Preparation of Datura innoxia Cells (Example Process)

Datura innoxia cells are produced by the following protocol and process (see U.S. Pat. No. 5,120,441).

Cells are grown in baffled Delong flasks (250 ml to 2 liters) at 1/5 the flask volume (i.e. 100 ml cell suspension in 500 ml flask). Cells are aerated by shaking on a platform rotary shaker (120 rpm). Cell growth occurs at a temperature of between 20 and 33 C. However, maximum growth rate (doubling in biomass every 22-24 hours) is between a temperature of 30-33 C. Cultures are not viable above 34 C. Below 20 C. cell growth is very slow. Cell cultures grow well with a pH range from 5.0 to 6.2.

The combination of MATRIX's "BIPOL" 2 and Datura innoxia cells 1 spatially separated by air space 3 yet bound together are diagrammatically represented by FIG. 2.

EXAMPLE 1

Datura innoxia cells, grown as above, were dried to produce a fine powder. For the purposes of the following examples, a particle size distribution between 4-65 mesh size was chosen. The dry powder was used to facilitate proper ratio of water to powder, as well as to facilitate the shipment of the powder without the possibility of any microbial growth in the cell slurry.

An aqueous phase was prepared by combining:

62 ml water; and

8 grams cell powder.

The resultant aqueous phase was a pumpable slurry that would not settle out of suspension and contained a large number of Datura innoxia cells. A small volume of F88 (BASF) surfactant and GERMABEN II (SUTTON) bactericide approximately 0.5% weight of each was added to the water phase to decrease the surface tension and eliminate bacterial and other germicidal activity.

Thirty grams of the "BIPOL" prepolymer was well blended with the above proposed aqueous phase.

The resultant well mixed slurry was then formed into a sheet and/or a bun stock and allowed to cure. The dry composite material consisted of approximately 21% (w/v) cells.

EXAMPLE 2

To increase the percentage of cells per unit of dry composite material, an aqueous phase was prepared as follows:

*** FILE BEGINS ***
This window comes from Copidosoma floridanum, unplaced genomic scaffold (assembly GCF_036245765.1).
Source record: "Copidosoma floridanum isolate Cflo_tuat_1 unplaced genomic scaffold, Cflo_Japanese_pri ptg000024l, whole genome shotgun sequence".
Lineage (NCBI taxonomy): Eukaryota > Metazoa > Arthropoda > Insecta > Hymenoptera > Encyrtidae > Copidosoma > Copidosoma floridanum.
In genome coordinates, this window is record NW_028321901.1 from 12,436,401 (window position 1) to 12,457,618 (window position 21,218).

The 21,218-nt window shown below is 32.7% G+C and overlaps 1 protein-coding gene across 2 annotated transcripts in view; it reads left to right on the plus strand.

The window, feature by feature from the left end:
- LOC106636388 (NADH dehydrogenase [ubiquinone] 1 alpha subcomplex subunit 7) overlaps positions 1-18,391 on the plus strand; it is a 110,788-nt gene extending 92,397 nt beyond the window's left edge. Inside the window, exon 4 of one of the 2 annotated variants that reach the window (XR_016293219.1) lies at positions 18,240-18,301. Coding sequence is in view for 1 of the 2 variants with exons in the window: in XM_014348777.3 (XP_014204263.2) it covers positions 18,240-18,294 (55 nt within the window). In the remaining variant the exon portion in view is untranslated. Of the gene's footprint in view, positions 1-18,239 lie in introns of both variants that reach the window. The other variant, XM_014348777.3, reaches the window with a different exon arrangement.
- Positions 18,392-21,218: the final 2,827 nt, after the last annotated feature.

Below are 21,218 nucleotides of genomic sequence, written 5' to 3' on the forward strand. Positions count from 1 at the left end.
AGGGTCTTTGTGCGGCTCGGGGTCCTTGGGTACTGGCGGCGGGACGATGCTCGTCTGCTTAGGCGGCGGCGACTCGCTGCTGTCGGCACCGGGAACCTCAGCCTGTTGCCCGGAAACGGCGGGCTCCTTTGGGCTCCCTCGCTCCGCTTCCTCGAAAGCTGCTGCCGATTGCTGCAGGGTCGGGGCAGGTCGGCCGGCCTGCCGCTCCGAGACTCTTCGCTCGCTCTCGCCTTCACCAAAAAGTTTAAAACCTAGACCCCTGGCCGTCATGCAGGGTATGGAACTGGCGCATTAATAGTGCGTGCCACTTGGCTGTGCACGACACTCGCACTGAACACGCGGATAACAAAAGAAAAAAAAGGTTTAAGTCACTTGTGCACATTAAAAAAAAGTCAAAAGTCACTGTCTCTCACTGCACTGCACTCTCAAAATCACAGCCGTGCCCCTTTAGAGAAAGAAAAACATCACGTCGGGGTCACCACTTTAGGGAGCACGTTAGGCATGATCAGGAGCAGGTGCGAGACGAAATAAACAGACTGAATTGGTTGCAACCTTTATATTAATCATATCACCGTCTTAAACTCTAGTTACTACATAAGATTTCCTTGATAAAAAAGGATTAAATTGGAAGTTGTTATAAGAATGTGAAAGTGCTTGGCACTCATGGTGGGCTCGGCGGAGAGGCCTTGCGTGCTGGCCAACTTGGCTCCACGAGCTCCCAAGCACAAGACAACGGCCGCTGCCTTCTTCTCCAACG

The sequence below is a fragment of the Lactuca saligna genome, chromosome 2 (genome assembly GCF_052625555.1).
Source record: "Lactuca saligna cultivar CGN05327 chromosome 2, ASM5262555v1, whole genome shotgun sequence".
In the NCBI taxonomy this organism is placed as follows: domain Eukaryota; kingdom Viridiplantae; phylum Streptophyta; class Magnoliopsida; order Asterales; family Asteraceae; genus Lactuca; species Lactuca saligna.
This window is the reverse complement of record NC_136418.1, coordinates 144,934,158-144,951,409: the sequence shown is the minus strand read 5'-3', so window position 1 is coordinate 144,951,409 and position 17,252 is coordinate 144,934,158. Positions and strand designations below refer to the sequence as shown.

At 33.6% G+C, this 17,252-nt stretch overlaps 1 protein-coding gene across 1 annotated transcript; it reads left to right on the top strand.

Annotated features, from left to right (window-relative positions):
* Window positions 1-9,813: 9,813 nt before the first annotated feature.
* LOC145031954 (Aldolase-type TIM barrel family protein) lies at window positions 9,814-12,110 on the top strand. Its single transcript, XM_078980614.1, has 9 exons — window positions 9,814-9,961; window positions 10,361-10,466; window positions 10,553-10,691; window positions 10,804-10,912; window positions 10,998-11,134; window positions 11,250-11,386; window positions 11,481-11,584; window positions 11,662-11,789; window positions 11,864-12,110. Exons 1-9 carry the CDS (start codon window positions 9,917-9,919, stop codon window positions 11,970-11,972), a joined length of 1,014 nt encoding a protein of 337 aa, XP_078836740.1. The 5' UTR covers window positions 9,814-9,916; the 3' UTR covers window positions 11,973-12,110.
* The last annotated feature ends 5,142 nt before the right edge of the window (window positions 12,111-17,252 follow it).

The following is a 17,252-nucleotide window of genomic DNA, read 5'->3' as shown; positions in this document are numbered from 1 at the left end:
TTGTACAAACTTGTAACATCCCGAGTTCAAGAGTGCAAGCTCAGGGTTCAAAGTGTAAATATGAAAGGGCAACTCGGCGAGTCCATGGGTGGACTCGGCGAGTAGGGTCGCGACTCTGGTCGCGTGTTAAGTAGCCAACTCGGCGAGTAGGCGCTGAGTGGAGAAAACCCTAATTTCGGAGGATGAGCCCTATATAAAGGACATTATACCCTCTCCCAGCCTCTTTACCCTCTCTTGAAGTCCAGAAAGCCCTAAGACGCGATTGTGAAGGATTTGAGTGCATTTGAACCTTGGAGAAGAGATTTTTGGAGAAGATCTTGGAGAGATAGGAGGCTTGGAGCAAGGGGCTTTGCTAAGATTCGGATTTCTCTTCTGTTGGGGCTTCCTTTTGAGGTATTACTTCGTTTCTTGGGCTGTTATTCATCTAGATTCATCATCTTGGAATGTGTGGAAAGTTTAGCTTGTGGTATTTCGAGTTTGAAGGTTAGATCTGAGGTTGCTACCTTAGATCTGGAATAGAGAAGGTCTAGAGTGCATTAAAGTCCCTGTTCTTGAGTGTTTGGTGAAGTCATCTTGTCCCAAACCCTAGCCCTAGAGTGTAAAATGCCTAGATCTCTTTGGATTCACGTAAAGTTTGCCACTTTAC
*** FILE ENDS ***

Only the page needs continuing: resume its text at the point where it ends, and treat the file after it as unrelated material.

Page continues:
______________________________________surfactant bactericide water                  74.0%;  Datura innoxia cells 23.2;  coupling agent 0.5; and  dispersant 2.3.______________________________________

As with Example 1, the "BIPOL" was well blended with the aqueous phase at a ratio of aqueous phase to polymer of 4.32:1.

EXAMPLE 3

A surprisingly non-conventional method of preparing the novel composite material, according to the present invention, is to combine the components in the following order.

The unique process of the present invention eliminates the need for costly urethane foam metering and mixing equipment and allows the manufacture of the novel composite material on site. Even for large quantities of material, a scale necessary to weigh components and a low-cost cement mixer are the only required equipment.

EXAMPLES 3, 4 and 5

Examples 3, 4 and 5 show the variety and flexibility of the formulation and the percentage of cells in the final product. The loading of cell was also changed: the "BIPOL" was reduced by 50% dilution with an ester based solvent "DBE" (Dibasic Ester)(DUPONT). The listed ingredients were added in the following order to a conventional cement mixer.

______________________________________     EX 3     EX 4       EX 5______________________________________CELLS       11.5    lbs.   30.12 lbs. 38.75 lbs  SURFACTANT 82.17  56.32  50.38  WATER  BACTERICIDE  BIPOL 6.3  50% SOL BIPOL   13.5  10.85  AND DBE  % ACTIVE 64.0%  81.6%  87.0%  CELLS/  DRY FOAM______________________________________